Fourteen year-old Brandon Hawkins and his brother, 10-year-old Jeremy, spend their days like most kids their age.
They go to school, they play with their friends, and both love Beyblades and Pokémon.
But these brothers have something else in common they must face every day: Batten Disease, a rare and often fatal disorder of the nervous system that usually begins in childhood.
"A parent once described it like being blind, epileptic and autistic as well as having ALS (Lou Gehrig's disease), Alzheimer's disease and Parkinson's disease all rolled into a child who was once running, jumping, laughing and playing," explained the boys' father, Chris Hawkins.
"Amazingly enough, both boys are happy and enjoy life to the best of their ability. They are quick with a joke, love to prank others (mainly me) and have huge hearts for their fellow humans and animals."
Brandon and Jeremy were diagnosed with juvenile Batten Disease in 2006. The condition has progressed since then.
"Brandon has begun to slow down a bit in the last year or two," Hawkins said. "He uses a wheelchair and lift to get on and off the school buses, for safety reasons, and uses his chair for longer trips and outings, such as Concord Mills or a trip to Walmart.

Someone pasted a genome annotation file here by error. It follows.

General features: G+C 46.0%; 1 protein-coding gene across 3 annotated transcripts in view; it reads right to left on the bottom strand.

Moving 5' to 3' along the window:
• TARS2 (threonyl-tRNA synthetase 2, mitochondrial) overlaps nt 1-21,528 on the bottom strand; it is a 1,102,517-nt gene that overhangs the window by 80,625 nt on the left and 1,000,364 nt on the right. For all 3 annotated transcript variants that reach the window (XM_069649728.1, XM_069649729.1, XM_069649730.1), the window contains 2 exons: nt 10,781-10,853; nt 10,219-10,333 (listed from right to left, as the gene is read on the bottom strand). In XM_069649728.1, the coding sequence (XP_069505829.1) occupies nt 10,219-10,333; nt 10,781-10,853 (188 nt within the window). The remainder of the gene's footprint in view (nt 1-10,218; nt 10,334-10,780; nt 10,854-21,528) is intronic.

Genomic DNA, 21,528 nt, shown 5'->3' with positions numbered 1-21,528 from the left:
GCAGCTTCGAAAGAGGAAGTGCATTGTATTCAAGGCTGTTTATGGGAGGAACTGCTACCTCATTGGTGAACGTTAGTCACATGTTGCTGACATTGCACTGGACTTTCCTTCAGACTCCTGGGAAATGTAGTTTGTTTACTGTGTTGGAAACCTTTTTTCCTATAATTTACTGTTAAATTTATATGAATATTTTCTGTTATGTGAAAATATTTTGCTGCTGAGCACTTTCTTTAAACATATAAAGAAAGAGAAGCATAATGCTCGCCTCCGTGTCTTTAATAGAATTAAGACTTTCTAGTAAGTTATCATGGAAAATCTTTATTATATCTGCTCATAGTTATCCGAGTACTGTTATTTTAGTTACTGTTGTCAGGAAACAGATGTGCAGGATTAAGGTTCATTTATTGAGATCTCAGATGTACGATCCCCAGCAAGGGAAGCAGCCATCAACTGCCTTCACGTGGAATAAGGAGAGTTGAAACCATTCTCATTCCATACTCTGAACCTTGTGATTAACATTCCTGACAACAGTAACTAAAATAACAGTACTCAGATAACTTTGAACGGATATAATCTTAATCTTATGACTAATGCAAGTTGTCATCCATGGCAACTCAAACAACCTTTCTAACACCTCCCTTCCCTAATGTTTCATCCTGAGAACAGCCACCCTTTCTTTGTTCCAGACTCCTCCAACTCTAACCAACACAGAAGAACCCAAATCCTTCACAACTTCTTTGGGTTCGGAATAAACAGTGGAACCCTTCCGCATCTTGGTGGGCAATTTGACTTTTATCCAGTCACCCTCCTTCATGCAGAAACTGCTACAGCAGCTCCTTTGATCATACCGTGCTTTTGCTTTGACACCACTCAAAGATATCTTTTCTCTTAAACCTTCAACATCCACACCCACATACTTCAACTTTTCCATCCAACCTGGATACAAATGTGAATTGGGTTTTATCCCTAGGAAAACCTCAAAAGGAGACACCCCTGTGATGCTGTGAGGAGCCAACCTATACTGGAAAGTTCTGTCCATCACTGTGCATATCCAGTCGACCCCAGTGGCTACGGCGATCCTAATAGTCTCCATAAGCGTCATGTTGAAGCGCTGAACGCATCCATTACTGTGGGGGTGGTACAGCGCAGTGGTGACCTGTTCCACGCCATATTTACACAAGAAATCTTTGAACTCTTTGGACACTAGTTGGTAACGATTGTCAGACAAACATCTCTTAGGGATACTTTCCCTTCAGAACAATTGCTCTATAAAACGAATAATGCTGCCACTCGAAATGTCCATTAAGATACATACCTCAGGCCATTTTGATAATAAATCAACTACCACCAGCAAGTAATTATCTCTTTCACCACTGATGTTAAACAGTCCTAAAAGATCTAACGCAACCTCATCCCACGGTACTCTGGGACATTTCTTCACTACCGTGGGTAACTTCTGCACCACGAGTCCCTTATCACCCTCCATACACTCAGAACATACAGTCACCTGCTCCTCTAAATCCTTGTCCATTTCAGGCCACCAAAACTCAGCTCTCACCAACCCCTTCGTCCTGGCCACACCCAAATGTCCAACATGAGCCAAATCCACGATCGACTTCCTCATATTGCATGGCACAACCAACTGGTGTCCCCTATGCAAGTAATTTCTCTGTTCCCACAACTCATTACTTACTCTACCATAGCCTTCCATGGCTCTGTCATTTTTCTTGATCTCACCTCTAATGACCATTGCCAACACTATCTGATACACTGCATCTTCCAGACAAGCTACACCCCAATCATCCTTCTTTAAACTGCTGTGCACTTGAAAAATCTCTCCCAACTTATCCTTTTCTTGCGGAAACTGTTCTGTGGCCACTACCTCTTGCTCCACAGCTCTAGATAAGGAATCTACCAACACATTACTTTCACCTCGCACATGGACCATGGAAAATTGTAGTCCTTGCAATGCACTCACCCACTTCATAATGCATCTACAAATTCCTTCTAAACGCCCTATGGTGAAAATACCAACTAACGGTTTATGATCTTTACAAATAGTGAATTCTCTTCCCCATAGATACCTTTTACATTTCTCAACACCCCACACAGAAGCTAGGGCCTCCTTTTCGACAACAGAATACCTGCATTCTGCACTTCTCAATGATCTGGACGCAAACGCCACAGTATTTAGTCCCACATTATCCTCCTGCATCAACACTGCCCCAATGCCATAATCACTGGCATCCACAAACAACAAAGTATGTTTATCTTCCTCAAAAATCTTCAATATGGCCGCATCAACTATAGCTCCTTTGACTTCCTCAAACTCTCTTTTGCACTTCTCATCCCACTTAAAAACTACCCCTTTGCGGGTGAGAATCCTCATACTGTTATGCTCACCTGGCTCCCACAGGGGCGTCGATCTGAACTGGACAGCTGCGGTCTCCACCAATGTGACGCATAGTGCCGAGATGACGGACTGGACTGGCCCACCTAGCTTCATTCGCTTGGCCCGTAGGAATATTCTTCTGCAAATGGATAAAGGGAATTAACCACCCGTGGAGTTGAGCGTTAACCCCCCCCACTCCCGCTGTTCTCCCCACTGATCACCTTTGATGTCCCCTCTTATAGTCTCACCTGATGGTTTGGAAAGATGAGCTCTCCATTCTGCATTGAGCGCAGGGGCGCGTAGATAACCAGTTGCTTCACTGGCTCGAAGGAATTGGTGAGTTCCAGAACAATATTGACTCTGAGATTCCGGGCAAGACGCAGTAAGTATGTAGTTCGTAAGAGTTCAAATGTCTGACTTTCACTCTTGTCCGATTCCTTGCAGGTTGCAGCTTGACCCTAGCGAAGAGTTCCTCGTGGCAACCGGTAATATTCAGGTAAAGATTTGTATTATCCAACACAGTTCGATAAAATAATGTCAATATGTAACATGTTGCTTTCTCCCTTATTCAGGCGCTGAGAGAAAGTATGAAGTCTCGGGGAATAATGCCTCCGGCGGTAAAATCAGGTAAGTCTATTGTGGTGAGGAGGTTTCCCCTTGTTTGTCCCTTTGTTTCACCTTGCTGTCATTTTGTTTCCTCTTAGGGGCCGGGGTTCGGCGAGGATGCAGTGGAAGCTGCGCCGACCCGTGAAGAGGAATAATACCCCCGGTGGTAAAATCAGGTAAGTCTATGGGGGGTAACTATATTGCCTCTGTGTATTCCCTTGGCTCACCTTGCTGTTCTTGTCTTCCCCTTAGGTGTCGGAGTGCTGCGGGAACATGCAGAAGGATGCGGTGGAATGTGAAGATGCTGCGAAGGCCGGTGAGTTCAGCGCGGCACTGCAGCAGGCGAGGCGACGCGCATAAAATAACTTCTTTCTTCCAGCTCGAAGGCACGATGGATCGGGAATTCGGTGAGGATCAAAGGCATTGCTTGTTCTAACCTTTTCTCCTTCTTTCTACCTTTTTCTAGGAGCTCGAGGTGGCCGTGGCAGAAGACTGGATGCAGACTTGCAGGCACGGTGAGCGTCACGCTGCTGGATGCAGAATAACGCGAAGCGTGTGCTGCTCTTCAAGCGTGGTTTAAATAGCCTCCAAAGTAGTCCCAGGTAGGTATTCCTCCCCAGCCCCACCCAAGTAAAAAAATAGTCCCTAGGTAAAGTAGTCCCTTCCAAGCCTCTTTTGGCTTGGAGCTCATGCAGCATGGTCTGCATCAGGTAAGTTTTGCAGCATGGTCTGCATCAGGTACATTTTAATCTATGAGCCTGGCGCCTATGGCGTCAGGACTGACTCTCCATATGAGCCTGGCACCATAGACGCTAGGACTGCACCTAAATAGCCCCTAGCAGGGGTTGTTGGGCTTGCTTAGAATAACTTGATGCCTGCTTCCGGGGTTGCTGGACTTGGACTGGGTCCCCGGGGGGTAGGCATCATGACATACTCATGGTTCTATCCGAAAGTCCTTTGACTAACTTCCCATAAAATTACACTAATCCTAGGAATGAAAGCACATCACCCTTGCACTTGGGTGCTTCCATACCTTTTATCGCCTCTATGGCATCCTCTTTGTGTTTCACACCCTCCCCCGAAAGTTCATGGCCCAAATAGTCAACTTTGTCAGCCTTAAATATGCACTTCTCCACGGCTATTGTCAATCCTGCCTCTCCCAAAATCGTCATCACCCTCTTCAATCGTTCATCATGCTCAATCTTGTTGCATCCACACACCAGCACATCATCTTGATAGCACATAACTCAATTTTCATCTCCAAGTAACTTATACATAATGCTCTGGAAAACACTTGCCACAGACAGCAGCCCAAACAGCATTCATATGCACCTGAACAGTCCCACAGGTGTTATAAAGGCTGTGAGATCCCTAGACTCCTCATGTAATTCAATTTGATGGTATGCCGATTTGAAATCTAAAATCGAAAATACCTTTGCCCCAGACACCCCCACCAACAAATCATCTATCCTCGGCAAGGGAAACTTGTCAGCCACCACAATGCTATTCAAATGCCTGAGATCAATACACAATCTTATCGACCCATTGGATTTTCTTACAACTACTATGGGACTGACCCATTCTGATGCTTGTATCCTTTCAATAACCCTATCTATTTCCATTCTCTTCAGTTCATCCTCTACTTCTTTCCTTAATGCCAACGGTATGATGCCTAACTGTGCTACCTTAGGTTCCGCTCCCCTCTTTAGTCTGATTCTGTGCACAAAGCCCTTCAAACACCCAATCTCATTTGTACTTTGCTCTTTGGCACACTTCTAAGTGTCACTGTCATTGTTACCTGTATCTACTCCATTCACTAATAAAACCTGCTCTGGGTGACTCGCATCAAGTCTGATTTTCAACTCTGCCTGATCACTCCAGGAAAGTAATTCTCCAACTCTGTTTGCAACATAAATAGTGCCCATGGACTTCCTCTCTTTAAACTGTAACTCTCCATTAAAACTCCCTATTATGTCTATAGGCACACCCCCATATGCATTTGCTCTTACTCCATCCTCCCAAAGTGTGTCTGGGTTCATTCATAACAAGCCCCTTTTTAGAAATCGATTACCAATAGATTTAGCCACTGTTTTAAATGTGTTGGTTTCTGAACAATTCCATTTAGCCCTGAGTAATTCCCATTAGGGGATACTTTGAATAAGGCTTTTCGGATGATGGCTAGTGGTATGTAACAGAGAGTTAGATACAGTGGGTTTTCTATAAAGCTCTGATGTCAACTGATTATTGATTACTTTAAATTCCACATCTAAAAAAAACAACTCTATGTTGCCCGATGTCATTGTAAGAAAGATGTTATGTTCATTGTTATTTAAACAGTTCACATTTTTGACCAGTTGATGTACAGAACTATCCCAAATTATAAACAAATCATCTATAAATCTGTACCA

"He recently had a couple of grand mal seizures, so we are monitoring him closely whenever possible. He and Jeremy are both almost completely blind."
Despite all their challenges, the brothers are very popular among their peers. Many in their community will do anything to help them out, including helping the family find a cure.
Chris Hawkins and his wife, Wendy, arrange various fundraisers throughout the year to raise money for Batten research. The next event is a 5K and 10K road race at Harris Road Middle School on April 28.
"This year's activities will consist of a free fun run at 8 a.m. and both a 5K and 10K at 8:30 a.m.," Chris Hawkins said. "Our goal for this year is $15,000 to $20,000, and all proceeds go to the Southeast Chapter of the Batten Disease Support and Research Association to support families affected by Batten Disease and to fund research for a cure.
"It just kills me to have to answer a question like, 'Dad, when are they going to find a cure for Batten Disease?' I wish I had the answer to that million-dollar question."
Even if you can't run, you can still help the Hawkins family with this event.
"Spread the word about this event and about Batten Disease," Hawkins said. "We are still seeking sponsors for the event. We will also need plenty of volunteers on the course and at the start and finish lines. Please contact our volunteer coordinator, Andy Brown, at Andy@celetex.com to be added to our volunteer list."